These are just some of the reasons that North Korea has been No. 1 on the World Watch List, the annual list published by Open Doors that looks at the 50 countries where it’s most difficult to follow Jesus, for more than 15 years.

An Open Doors field worker describes what worship is like for a North Korean believer: “The curtains are pulled and very, very softly, you read from the Bible to your wife and 16-year-old son. You’ve only recently shared the gospel with him. Now he’s old enough and wise enough not to accidentally betray you. Of course, he didn’t understand the gospel at first, but you’re teaching him. You’ve been praying for years that he’d be ready.

“You read the Bible in the dark, you pray; the words are hardly audible. Do you sing in whispers? Maybe—when you’re in a bold mood.”

How you can help

You can help North Korean Christians as they risk everything to follow Jesus. Your gift today can help support our secret networks in China, which provide things like emergency aid, access to a safe house and Bibles and training materials to North Koreans who are able to cross the border!

Give now

In North Korea, children stumble across a Bible in the way that American kids find the Christmas gifts their parents have hidden from them. “In our house, [there] was a hidden closet,” says Kim Sang-Hwa, who grew up in North Korea. “When I was 12, I accidentally found it. I don’t know why, but I started to feel inside the cabinet with my hand and when I felt a book, I pulled it out. I opened the book and began to read: ‘In the beginning, God created the heaven and the earth.”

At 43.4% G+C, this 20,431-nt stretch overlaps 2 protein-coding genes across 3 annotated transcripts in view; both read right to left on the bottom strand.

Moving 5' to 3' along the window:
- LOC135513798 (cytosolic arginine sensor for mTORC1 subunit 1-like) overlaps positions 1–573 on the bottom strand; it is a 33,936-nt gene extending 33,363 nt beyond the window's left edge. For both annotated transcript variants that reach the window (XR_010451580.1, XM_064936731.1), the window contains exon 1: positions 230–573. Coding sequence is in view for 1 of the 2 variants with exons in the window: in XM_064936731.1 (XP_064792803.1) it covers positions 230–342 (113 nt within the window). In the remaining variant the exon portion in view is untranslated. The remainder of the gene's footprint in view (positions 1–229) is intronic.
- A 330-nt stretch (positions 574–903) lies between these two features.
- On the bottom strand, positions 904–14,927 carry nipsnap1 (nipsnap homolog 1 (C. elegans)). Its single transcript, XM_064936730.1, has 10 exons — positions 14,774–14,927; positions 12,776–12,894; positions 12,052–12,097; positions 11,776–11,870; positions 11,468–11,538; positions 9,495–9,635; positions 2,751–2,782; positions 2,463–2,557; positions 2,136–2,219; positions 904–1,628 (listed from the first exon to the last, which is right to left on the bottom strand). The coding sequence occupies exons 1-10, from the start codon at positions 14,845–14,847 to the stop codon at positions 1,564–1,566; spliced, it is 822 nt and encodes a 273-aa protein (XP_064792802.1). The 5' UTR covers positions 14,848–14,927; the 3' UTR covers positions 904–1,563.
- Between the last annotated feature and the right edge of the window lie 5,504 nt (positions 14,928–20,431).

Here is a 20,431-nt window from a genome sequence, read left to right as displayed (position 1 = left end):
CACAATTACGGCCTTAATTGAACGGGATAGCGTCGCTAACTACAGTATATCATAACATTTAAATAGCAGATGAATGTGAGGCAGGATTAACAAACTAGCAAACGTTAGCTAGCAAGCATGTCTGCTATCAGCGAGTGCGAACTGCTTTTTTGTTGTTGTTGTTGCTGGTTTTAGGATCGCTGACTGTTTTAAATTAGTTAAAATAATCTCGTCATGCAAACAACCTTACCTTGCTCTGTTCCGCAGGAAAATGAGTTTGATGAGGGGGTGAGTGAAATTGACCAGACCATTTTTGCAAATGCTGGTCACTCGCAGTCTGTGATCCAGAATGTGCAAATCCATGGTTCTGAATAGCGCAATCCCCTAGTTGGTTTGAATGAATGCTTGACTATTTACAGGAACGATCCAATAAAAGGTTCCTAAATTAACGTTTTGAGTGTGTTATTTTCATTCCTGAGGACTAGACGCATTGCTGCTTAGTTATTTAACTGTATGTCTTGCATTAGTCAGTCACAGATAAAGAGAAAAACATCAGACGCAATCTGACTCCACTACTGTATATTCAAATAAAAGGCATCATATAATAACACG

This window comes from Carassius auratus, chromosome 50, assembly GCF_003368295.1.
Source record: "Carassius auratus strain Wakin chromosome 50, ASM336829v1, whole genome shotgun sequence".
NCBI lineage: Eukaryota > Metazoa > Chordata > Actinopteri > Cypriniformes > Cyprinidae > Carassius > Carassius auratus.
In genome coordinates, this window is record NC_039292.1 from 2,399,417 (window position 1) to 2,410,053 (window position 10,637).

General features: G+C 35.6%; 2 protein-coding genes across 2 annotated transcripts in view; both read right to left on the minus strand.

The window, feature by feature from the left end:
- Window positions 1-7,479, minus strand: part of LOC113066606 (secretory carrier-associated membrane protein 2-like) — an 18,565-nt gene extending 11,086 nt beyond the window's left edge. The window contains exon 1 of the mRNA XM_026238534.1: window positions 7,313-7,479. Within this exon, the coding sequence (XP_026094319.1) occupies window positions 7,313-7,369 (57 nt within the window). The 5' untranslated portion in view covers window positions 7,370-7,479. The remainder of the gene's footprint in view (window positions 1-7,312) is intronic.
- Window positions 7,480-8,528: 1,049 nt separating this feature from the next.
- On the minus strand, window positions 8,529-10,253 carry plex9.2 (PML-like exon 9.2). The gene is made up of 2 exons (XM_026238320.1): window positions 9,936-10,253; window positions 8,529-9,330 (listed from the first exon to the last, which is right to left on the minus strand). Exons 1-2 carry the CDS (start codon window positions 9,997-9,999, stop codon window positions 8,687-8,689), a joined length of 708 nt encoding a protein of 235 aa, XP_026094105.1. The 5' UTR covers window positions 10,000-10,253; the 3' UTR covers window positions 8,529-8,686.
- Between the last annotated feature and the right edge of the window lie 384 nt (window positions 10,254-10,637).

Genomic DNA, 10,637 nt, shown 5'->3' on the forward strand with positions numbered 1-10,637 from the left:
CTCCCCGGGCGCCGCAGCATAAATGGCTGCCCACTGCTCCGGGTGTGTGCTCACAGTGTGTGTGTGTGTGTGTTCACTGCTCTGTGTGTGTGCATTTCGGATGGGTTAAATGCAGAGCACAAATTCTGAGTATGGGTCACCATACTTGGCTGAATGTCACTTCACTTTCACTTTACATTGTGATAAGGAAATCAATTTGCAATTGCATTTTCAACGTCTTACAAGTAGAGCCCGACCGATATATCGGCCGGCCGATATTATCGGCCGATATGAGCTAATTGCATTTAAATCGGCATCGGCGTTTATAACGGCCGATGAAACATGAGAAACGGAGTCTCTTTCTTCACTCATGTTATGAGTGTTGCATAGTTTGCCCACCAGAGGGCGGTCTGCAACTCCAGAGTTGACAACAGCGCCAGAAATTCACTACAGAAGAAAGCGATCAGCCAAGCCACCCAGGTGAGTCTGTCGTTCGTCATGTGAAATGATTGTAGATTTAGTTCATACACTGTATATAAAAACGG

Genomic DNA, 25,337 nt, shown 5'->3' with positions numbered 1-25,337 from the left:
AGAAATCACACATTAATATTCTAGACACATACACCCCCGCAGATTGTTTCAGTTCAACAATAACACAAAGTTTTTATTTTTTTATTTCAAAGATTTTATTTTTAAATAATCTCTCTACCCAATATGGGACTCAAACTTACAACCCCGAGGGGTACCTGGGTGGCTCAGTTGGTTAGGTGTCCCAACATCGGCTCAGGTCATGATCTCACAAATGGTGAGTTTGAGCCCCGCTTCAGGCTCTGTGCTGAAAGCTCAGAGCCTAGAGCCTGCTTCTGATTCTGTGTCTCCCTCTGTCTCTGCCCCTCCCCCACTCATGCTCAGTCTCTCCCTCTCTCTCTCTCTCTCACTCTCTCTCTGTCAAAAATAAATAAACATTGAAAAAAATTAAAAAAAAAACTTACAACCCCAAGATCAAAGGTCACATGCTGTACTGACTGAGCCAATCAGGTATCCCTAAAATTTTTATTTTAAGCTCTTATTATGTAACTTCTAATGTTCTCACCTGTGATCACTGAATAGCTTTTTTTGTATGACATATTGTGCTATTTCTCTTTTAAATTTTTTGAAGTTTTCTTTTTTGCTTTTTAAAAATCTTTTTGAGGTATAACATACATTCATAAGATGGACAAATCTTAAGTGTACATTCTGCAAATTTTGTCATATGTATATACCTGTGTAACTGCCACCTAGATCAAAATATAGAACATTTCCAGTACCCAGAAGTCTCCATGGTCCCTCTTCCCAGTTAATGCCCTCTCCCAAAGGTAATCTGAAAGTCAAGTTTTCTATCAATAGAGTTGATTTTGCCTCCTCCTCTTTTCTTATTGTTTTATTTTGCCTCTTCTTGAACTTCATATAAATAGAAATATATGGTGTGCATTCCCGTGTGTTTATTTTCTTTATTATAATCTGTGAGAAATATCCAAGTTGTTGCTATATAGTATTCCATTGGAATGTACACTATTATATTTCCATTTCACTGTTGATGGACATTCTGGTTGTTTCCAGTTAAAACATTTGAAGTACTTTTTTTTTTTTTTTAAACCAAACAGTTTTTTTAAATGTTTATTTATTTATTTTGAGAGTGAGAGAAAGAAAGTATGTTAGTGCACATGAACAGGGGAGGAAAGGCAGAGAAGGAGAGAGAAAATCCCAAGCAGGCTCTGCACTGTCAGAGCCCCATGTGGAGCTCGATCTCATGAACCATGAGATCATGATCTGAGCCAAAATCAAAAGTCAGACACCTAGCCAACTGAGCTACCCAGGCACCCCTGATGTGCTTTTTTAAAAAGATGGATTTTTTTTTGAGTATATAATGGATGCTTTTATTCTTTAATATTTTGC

She began to shiver and dropped the book.

“I was so scared. I knew this book was illegal,” Kim Sang-Hwa says. “My discovery could cost me my life. I was afraid to touch the Bible, but I couldn’t just leave it there. I closed my eyes, picked up the book and put it back. I weighed my options: Should I tell my teacher? Should I visit the local security official? For 15 days, I couldn’t think of anything else. I knew it was my duty to report this illegal book. But it was my family that was involved. And I also had all these questions: ‘Who is this God? Or ‘what’?’”

Where a Bible looks different

In North Korea, what a Bible looks like might look completely different from what you’d expect. There are old languages not used anymore; Bibles in different formats; and even Bibles you can’t hold in your hand.